The Significance of Fish in Chinese Language

Colorful fish mosaic.

GLady / Pixabay

Learning the word for fish in Chinese can be a highly useful skill. From ordering seafood at a restaurant to understanding why there are so many fish themed decorations during Chinese New Years, knowing how to say "fish" in Chinese is both practical and an insight into cultural values. Deconstructing the Chinese word for "fish" includes learning about pronunciation and its evolution from pictograph to a simplified character.

The Chinese Character for Fish 

The Chinese character for "fish," written in the traditional form, is 魚. The simplified form is 鱼. Regardless of what form it is written in, the word for fish in Chinese is pronounced like "you." Compared to English, the Chinese "yú" has a shorter, more relaxed ending, dropping the exaggerated "w" sound that rounds out the big, full vowel in "you."

Evolution of the Chinese Character for Fish

The traditional form of the Chinese character for fish evolved from an ancient pictograph. In its earliest form, the word for fish clearly showed the fins, eyes, and scales of a fish.

The current traditional form incorporates the four strokes of the fire radical, which looks like this (灬).Perhaps this addition suggests that fish is most useful to human beings when it is cooked. 


This character is also a traditional radical, meaning that the primary graphical component of the character is used as a building block in other, more complex Chinese characters. Radicals, also sometimes called classifiers, ultimately become a shared graphical component for several characters. Thus, the Chinese dictionary is often organized by radical.

Many complex characters share the radical that derives from "fish." Surprisingly, a lot of them are not related to fish or seafood at all. Here are some of the most common examples of Chinese characters with a fish radical.

Traditional Characters Simplified Characters Pinyin English
八帶魚 八带鱼 bā dài yú octopus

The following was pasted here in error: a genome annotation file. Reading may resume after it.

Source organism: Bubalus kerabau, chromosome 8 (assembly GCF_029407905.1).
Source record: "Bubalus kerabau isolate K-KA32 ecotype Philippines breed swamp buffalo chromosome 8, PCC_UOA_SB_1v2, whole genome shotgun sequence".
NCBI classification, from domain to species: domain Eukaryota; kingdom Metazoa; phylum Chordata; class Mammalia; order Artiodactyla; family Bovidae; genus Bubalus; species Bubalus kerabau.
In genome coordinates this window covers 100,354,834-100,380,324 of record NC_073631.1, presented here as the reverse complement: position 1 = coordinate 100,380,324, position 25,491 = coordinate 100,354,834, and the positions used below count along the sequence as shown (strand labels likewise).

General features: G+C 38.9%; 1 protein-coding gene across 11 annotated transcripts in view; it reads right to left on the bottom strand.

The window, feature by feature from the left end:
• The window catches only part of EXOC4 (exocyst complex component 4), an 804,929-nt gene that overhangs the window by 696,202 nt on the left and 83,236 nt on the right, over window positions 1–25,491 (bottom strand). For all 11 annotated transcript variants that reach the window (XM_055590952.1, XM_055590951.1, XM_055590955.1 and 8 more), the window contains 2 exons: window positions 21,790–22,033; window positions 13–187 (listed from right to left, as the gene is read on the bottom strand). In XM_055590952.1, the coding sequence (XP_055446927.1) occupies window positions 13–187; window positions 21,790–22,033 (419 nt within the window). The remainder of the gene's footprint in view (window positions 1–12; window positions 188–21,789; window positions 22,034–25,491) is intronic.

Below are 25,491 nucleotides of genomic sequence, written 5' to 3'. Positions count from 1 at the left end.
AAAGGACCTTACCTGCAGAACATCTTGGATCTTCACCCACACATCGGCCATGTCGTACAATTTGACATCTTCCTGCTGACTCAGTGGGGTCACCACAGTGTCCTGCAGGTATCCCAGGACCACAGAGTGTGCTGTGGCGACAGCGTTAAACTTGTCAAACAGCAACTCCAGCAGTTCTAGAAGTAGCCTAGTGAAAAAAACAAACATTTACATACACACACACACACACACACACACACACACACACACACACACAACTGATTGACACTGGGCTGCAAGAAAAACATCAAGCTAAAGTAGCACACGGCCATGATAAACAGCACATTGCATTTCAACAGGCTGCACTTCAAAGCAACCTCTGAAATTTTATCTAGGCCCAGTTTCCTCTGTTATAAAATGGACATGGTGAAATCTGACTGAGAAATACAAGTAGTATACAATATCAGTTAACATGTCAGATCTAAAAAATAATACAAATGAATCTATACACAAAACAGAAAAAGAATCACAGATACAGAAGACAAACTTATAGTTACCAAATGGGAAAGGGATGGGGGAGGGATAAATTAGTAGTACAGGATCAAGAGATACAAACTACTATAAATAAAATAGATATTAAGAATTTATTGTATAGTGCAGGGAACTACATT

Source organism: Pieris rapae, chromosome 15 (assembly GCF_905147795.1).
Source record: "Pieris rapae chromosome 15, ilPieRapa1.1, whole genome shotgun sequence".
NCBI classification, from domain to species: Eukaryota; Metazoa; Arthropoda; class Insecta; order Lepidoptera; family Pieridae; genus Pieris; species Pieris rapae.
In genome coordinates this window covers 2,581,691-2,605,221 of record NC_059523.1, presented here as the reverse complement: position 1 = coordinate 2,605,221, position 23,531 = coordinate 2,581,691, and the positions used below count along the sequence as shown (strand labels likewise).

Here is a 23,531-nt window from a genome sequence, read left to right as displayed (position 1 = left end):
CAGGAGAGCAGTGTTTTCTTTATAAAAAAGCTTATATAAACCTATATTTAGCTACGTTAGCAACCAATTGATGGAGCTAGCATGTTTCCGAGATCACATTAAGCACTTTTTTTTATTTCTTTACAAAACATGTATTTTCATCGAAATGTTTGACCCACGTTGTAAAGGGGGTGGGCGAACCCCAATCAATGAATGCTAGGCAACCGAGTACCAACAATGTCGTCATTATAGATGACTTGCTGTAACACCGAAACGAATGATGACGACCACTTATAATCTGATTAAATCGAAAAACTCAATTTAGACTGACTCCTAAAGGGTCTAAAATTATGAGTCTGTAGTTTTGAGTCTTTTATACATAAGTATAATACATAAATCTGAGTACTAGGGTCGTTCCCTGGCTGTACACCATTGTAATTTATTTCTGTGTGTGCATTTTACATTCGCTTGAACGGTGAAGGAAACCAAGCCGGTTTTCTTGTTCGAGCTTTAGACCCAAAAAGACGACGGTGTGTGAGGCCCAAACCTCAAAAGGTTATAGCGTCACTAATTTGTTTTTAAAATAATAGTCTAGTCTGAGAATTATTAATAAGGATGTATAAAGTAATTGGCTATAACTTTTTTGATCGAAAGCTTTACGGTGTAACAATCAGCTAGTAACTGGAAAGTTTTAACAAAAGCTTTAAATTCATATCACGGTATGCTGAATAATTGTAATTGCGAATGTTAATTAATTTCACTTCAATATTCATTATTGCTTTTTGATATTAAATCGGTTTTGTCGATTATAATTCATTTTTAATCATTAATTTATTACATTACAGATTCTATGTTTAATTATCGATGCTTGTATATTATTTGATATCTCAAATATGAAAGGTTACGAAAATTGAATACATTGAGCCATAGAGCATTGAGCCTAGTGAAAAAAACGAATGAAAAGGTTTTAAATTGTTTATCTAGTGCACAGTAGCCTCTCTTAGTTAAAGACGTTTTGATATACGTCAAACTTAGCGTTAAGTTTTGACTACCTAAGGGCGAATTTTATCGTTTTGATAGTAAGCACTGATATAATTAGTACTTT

鮑魚 鲍鱼 bào yú abalone
捕魚 捕鱼 bǔ yú to catch fish
炒魷魚 炒鱿鱼 chǎo yóu yú to be fired
釣魚 钓鱼 diào yú to go fishing
鱷魚 鳄鱼 è yú alligator; crocodile
鮭魚 鮭鱼 guī yú salmon
金魚 金鱼 jīn yú goldfish
鯨魚 鲸鱼 jīng yú whale
鯊魚 鲨鱼 shā yú shark
魚夫 鱼夫 yú fū fisherman
魚竿 鱼竿 yú gān fishing rod
魚網 鱼网 yú wǎng fishing net

shark family
(including rays and skates)

tún leatherfish
jié oyster
ér caviar; roe/fish eggs
gěng blunt; fish bones; unyielding
qīng mackerel; mullet
jīng whale
hòu king crab

Cultural Importance of Fish in China

The pronunciation of fish in Chinese, "yú," is a homophone for “affluence” or “abundance." This phonetic similarity has led to fish becoming a symbol of abundance and prosperity in Chinese culture. As such, fish are a common symbol in Chinese art and literature, and they are particularly important in Chinese mythology. 

For instance, Asian carp (as they are known in the U.S.), are the subject of many Chinese lyrics and stories. The character for this creature is 鲤 鱼, pronounced lǐ yú. Pictures and depictions of fish are also a common decoration for Chinese New Year.

Fish in Chinese Mythology

One of the most interesting Chinese myths about fish is the idea that a carp that climbs the waterfall on the Yellow River (known as the Dragon Gate) transforms into a dragon. The dragon is another important symbol in Chinese culture.

In reality, each spring, carp gather in great numbers in the pool at the base of the waterfall, but very few actually make the climb. It has become a common saying in China that a student facing examinations is like a carp attempting to leap the Dragon Gate. The dragon/carp relationship is referenced in popular culture in other countries through the Pokémon Magikarp and Gyarados.

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Su, Qiu Gui. "The Significance of Fish in Chinese Language." ThoughtCo, Aug. 28, 2020, Su, Qiu Gui. (2020, August 28). The Significance of Fish in Chinese Language. Retrieved from Su, Qiu Gui. "The Significance of Fish in Chinese Language." ThoughtCo. (accessed June 5, 2023).